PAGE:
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Old 02-12-2015, 05:07 AM   #1
BobFromAccounts OP
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Lashing down your bike on ferries

Many ferry operators just leave a pile of straps on the floor and leave you to lash your own bike down. Normally by the time I'm finished my bike looks like it's been attacked by a huge manic spider and there are no straps left over for other riders.

I once saw a guy lean his bike on the side stand, lock the front brake with a little strap and then compress the front forks with just one tie down. To me with my 1000 straps are better than 1 approach seemed complete and utter folly but his bike was still standing after quite a rough 24 hour crossing of the North Sea.

My question is, does any body know the correct way to secure a bike on a ferry.

If not please send all available tie downs to ....................
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Old 02-12-2015, 05:47 AM   #2
Maggot12
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I've been on many ferries with the longest is 15 hrs to Nfld in heavy seas.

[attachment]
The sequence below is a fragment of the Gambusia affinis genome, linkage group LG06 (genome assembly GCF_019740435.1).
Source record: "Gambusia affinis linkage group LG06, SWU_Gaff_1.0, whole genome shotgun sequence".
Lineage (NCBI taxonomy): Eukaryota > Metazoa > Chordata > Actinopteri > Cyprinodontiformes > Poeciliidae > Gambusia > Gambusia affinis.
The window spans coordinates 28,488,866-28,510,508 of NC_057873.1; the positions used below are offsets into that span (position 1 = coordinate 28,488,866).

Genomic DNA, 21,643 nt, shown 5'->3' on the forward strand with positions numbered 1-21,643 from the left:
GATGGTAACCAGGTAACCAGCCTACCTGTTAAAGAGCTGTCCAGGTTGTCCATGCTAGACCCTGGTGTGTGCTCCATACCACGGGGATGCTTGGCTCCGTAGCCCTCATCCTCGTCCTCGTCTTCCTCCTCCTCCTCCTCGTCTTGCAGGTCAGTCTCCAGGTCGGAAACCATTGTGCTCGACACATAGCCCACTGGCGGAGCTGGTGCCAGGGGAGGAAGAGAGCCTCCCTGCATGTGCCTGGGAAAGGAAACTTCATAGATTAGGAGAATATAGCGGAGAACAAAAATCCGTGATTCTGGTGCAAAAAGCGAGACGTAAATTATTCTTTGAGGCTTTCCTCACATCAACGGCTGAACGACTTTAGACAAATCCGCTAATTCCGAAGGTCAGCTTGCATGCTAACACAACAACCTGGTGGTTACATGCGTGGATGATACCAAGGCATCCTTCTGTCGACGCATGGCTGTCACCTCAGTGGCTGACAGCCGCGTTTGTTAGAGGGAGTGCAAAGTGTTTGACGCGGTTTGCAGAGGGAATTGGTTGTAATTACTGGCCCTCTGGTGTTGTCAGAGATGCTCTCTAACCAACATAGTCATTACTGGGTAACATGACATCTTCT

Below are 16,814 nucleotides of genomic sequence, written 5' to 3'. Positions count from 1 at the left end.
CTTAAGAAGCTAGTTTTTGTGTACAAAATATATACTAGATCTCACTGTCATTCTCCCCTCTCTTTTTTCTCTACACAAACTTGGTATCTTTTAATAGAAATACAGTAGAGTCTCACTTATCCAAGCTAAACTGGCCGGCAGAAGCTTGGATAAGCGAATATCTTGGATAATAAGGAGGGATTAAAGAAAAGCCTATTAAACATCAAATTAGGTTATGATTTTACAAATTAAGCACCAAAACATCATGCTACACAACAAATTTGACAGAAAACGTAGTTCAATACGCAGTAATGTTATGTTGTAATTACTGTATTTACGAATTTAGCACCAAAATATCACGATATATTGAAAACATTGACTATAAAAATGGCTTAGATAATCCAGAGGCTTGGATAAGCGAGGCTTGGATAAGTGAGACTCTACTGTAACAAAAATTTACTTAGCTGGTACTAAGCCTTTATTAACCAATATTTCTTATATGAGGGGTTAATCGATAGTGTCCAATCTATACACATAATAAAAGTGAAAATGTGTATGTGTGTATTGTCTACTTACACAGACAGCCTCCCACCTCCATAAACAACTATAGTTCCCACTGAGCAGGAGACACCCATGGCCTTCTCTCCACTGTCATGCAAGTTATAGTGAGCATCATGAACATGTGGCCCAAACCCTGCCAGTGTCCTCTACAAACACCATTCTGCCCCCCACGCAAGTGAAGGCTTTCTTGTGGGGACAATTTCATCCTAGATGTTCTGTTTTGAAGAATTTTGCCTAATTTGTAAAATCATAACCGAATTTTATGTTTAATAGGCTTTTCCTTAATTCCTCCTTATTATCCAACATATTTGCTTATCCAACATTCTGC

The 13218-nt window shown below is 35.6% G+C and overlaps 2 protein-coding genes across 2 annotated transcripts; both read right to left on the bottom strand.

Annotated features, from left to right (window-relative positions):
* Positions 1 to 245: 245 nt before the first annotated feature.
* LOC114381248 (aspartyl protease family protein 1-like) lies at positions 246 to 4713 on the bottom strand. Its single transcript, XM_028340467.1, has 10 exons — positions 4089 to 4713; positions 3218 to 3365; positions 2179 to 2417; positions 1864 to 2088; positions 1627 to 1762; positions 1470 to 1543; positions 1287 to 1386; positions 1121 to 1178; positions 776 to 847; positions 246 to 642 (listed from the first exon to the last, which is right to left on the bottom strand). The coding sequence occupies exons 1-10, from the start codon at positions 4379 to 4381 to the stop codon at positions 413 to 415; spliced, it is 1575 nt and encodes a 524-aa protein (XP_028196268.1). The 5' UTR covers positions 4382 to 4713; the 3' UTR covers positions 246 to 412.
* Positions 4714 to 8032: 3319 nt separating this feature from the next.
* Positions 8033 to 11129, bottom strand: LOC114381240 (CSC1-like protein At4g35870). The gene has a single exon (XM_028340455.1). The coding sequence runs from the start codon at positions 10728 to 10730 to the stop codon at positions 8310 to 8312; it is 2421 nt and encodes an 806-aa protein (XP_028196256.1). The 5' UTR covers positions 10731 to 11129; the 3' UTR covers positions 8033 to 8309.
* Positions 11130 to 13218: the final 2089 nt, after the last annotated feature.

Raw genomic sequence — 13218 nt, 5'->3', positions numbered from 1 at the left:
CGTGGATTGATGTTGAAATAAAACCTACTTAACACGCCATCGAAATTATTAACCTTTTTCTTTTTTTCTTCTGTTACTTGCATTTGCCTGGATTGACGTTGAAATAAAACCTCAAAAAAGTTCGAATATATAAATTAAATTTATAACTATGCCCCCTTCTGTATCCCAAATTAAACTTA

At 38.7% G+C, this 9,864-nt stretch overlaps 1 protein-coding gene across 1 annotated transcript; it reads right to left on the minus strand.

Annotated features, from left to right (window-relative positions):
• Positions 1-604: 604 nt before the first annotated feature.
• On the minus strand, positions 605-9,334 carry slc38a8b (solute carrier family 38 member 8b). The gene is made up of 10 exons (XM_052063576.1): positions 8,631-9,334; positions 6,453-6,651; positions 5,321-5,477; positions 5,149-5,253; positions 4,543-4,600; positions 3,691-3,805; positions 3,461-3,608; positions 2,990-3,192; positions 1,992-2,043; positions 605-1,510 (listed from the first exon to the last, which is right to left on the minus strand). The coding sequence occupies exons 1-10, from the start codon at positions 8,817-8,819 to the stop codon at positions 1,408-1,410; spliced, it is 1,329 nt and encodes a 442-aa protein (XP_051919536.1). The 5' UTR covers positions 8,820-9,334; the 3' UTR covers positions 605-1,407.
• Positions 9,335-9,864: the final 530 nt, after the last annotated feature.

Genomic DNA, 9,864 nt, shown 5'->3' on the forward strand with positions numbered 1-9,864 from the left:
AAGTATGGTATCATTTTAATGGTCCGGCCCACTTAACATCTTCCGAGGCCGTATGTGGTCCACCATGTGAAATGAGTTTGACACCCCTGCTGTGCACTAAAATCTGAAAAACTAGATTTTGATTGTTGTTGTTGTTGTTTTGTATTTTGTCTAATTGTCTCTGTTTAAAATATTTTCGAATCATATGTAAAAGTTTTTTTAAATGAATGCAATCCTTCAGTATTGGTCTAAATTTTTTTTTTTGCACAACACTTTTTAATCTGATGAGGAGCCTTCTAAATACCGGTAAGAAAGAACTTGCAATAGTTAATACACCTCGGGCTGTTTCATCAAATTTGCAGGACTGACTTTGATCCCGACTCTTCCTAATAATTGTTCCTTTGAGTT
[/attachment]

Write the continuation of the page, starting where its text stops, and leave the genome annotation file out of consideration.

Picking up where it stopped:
If I've seen 100 bikes tied down on ferries, I've seen 97 different ways of it being done. Do whatever you feel comfortable with.

I back the bike to the curb.
Put in gear.
Put on side stand.
Lock steering.
One strap holding gently against the stand.
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Old 02-12-2015, 06:11 AM   #3
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Quote:
Originally Posted by Maggot12 View Post
I've been on many ferries with the longest is 15 hrs to Nfld in heavy seas.

If I've seen 100 bikes tied down on ferries, I've seen 97 different ways of it being done. Do whatever you feel comfortable with.

I back the bike to the curb.
Put in gear.
Put on side stand.
Lock steering.
One strap holding gently against the stand.
+1 - have never had a truly rough crossing (as in storm force) though - touch wood.
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Old 02-12-2015, 06:56 AM   #4
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Tied mine down once on the Alaska ferry, 4 days and 3 nights Mostly calm but got rough once in awhile. Used my own tie downs 4 of them out from each corner to the hook on the boat not the chain. Pic shows only one side but the other is basically the same.
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Old 02-12-2015, 07:12 AM   #5
Academy
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Ferry I have been on...
Portland Maine to NS
St John NB to NS
Sydney to NL